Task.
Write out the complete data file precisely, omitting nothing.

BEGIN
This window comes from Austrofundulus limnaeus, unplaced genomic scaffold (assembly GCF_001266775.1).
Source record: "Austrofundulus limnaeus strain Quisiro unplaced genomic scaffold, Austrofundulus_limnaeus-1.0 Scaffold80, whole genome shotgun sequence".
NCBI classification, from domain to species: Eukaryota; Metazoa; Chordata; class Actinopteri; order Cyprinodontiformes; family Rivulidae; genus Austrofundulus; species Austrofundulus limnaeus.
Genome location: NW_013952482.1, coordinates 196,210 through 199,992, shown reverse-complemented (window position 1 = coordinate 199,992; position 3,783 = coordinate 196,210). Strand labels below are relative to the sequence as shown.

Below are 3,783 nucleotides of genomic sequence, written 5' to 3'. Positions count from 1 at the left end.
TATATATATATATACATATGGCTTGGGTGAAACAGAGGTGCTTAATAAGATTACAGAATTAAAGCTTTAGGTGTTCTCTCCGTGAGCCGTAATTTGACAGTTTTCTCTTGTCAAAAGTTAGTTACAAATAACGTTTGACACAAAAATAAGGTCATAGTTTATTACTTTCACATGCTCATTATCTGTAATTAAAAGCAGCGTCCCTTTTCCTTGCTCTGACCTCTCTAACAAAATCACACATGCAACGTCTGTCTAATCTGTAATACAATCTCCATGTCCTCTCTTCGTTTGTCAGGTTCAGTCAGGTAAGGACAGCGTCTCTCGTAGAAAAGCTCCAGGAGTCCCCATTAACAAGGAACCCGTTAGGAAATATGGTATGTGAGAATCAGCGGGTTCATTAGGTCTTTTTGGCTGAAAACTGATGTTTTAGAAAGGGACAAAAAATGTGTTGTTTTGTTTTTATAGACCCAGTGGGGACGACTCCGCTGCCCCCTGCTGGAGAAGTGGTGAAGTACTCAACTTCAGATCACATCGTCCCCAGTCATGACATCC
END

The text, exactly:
This window comes from Austrofundulus limnaeus, unplaced genomic scaffold (assembly GCF_001266775.1).
Source record: "Austrofundulus limnaeus strain Quisiro unplaced genomic scaffold, Austrofundulus_limnaeus-1.0 Scaffold80, whole genome shotgun sequence".
NCBI classification, from domain to species: Eukaryota; Metazoa; Chordata; class Actinopteri; order Cyprinodontiformes; family Rivulidae; genus Austrofundulus; species Austrofundulus limnaeus.
Genome location: NW_013952482.1, coordinates 196,210 through 199,992, shown reverse-complemented (window position 1 = coordinate 199,992; position 3,783 = coordinate 196,210). Strand labels below are relative to the sequence as shown.

Below are 3,783 nucleotides of genomic sequence, written 5' to 3'. Positions count from 1 at the left end.
TATATATATATATACATATGGCTTGGGTGAAACAGAGGTGCTTAATAAGATTACAGAATTAAAGCTTTAGGTGTTCTCTCCGTGAGCCGTAATTTGACAGTTTTCTCTTGTCAAAAGTTAGTTACAAATAACGTTTGACACAAAAATAAGGTCATAGTTTATTACTTTCACATGCTCATTATCTGTAATTAAAAGCAGCGTCCCTTTTCCTTGCTCTGACCTCTCTAACAAAATCACACATGCAACGTCTGTCTAATCTGTAATACAATCTCCATGTCCTCTCTTCGTTTGTCAGGTTCAGTCAGGTAAGGACAGCGTCTCTCGTAGAAAAGCTCCAGGAGTCCCCATTAACAAGGAACCCGTTAGGAAATATGGTATGTGAGAATCAGCGGGTTCATTAGGTCTTTTTGGCTGAAAACTGATGTTTTAGAAAGGGACAAAAAATGTGTTGTTTTGTTTTTATAGACCCAGTGGGGACGACTCCGCTGCCCCCTGCTGGAGAAGTGGTGAAGTACTCAACTTCAGATCACATCGTCCCCAGTCATGACATCC